The EU's vaccine roll-out has been infamously sluggish due to slower timeframes for securing contracts with pharmaceutical companies and for approving the jabs.
Compared to other member states, however, Italy has been faster than most — although it has prioritised healthcare workers, meaning many vulnerable citizens remain at-risk.
Meanwhile, decisions on how to spend €209bn of EU recovery funds might sound easy, especially when compared with Monti's reverse task as PM on how to raise austerity, but it does come with its challenges, ie: spending money is simple; it's the structural reform that comes with it that isn't.
In order to access the money, which is part of a €750bn EU coffer of grants and loans, member states must draw up plans by the end of April that align recovery with guidelines set by Brussels.
This includes, for instance, allocating at least 37% to the transition of a greener economy and 20% to initiatives to digitise economies. For Italy, this means cutting red tape - something it is well known for - as well as promoting more competition in the economy.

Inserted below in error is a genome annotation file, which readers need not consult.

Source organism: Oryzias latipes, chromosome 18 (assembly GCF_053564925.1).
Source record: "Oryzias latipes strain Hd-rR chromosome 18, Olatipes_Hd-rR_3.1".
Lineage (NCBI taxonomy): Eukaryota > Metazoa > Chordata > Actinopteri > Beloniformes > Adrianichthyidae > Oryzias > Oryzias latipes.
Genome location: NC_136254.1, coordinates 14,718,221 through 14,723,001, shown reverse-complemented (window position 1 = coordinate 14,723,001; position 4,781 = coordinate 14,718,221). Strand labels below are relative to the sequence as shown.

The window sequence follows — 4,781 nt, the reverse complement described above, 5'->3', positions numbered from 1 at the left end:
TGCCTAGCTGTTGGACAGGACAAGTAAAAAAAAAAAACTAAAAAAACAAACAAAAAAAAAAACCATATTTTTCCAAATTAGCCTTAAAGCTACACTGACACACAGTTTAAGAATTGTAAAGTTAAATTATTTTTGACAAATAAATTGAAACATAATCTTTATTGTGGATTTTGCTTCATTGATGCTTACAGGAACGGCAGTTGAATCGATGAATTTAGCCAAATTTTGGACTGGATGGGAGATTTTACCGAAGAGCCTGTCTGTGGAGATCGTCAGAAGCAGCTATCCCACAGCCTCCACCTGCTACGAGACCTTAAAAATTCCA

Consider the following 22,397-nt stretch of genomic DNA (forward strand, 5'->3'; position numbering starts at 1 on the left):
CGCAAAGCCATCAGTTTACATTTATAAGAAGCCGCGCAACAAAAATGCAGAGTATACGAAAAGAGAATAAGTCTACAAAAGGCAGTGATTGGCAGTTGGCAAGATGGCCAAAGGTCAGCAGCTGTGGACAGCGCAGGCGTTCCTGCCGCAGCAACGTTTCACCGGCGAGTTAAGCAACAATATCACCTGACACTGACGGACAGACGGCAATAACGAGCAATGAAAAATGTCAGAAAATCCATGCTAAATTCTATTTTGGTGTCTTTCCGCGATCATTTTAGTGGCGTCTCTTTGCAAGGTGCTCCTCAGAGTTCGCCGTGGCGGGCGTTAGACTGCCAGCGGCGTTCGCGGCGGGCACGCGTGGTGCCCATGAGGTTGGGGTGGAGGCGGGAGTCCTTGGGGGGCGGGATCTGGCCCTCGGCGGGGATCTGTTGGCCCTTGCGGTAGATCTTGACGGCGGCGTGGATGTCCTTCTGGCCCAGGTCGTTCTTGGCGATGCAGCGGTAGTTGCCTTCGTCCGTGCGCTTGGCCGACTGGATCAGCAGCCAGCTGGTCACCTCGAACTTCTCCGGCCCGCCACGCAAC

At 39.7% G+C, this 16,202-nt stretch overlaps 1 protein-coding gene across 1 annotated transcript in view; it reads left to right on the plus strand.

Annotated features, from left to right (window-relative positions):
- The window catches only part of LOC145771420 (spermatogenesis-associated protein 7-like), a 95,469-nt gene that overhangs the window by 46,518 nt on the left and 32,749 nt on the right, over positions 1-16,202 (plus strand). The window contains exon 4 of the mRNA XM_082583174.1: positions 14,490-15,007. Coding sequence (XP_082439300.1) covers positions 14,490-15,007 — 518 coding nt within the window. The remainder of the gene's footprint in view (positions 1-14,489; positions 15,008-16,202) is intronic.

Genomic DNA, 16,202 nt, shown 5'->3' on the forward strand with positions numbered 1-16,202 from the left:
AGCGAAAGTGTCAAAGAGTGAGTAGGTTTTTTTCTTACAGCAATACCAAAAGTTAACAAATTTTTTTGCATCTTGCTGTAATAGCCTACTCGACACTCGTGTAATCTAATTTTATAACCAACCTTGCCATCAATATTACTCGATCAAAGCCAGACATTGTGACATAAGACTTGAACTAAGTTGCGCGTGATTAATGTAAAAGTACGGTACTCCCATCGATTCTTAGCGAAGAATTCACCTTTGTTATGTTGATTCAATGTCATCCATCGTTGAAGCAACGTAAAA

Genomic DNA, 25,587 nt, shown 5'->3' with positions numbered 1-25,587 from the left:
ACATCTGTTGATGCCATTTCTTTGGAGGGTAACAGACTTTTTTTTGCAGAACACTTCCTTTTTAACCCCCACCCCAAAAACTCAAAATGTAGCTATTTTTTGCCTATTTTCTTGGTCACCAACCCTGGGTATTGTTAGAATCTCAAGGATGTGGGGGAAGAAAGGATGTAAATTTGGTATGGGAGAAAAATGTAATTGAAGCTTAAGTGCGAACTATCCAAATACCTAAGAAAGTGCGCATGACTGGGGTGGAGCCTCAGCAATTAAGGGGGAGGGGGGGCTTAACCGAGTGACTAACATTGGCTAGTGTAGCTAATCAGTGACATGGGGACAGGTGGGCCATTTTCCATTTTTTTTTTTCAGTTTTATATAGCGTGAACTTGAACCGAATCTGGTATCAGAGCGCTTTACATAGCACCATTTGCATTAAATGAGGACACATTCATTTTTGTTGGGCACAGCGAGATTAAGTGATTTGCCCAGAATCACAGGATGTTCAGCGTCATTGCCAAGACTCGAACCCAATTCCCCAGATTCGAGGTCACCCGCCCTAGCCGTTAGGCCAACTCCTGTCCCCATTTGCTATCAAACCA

"Draghi has also talked of broader reforms to Italy's tax system, public administration and justice system," said Scazzieri. "But these reforms will be difficult as they will require a lot of time and political capital. And it will be difficult to get his disparate coalition to agree on a common stance."
He added: "Draghi's problems will be worse if the pandemic does not ease by this summer and lockdowns also prove necessary later this year."